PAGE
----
Formula 1 Hungarian Grand Prix
A classic of the Formula 1 calendar
Pirelli Magyar Nagydíj
The Hungarian Grand Prix was held first on June 21, 1936 over a 3.1-mile (5.0 km) track laid out in Népliget, a park in Budapest. The Mercedes-Benz, Auto Union, and Ferrari teams all sent three cars and the event drew a very large crowd. However, politics and the ensuing war meant the end of Grand Prix motor racing in the country for fifty years. A major coup by Bernie Ecclestone, the 1986 Hungarian Grand Prix was the first Formula One race to take place behind the Iron Curtain.
Held at the twisty Hungaroring near Budapest, the race has been a mainstay of the racing calendar. Run in the heat of a central European summer, it also held the distinction of being the only current Grand Prix venue that had never seen a wet race up until the 2006 Hungarian Grand Prix. The first Grand Prix saw 200,000 people spectating, although tickets were expensive at the time. Today, the support is still very enthusiastic, particularly from Finns.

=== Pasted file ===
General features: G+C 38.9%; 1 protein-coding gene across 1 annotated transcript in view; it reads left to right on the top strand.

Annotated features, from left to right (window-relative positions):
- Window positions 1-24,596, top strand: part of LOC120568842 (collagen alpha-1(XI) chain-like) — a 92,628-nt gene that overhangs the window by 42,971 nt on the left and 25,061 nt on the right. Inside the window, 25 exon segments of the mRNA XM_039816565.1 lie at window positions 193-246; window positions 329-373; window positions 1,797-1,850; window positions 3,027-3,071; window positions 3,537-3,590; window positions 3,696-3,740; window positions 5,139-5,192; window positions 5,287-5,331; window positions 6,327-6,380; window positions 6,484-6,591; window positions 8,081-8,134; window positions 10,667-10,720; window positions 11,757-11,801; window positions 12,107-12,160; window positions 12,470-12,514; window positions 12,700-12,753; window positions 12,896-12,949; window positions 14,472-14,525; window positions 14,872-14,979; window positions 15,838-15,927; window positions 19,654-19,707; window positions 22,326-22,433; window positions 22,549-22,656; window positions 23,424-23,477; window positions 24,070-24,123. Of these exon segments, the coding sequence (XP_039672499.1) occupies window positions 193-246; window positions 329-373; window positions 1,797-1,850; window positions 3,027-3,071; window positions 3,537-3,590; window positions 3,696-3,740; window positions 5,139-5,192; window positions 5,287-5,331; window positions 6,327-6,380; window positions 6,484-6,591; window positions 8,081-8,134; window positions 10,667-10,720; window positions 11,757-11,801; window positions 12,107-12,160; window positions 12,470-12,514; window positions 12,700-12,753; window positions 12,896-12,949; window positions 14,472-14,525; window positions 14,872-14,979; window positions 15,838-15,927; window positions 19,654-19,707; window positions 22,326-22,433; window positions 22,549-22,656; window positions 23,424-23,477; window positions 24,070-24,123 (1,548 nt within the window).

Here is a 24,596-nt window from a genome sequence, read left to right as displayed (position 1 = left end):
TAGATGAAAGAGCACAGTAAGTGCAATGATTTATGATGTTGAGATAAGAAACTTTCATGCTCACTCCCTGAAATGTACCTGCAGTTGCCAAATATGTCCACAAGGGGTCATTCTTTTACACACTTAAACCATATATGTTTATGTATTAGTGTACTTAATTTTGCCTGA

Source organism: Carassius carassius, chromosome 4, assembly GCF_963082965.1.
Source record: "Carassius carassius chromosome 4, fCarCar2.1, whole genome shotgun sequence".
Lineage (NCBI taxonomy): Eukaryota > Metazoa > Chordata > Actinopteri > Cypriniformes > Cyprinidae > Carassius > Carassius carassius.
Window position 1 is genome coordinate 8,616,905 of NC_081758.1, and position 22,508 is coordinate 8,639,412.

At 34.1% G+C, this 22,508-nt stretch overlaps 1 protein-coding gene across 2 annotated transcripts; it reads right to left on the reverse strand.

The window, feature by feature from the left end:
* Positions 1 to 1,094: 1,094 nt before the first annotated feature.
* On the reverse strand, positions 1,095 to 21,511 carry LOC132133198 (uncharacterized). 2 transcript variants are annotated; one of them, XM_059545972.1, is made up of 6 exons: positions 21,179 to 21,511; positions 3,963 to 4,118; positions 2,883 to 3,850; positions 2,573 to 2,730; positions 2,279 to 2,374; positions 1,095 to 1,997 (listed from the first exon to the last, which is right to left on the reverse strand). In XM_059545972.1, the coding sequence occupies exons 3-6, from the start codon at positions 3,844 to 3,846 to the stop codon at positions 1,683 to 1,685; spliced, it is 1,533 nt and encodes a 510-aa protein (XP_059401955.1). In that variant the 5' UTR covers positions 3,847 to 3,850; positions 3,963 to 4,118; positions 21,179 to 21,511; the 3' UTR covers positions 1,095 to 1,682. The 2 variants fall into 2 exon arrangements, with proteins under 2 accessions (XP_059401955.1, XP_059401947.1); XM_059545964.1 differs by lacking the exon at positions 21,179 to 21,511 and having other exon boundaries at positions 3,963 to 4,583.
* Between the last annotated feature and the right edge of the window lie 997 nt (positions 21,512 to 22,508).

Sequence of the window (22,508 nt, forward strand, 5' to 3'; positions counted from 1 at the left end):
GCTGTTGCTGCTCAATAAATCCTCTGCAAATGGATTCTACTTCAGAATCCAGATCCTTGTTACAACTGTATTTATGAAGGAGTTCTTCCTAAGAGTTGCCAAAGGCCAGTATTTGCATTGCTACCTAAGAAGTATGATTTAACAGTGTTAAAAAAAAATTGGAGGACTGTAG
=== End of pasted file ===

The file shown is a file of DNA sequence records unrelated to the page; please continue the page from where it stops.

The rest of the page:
Due to the nature of the track, narrow, twisty and often dusty because of under-use, the Hungarian Grand Prix is associated with processional races, with sometimes many cars following one another, unable to pass.
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Distance to the circuit: 23.0 km (14.29 miles)
Distance to the circuit: 24.1 km (14.98 miles)
Distance to the circuit: 22.4 km (13.92 miles)
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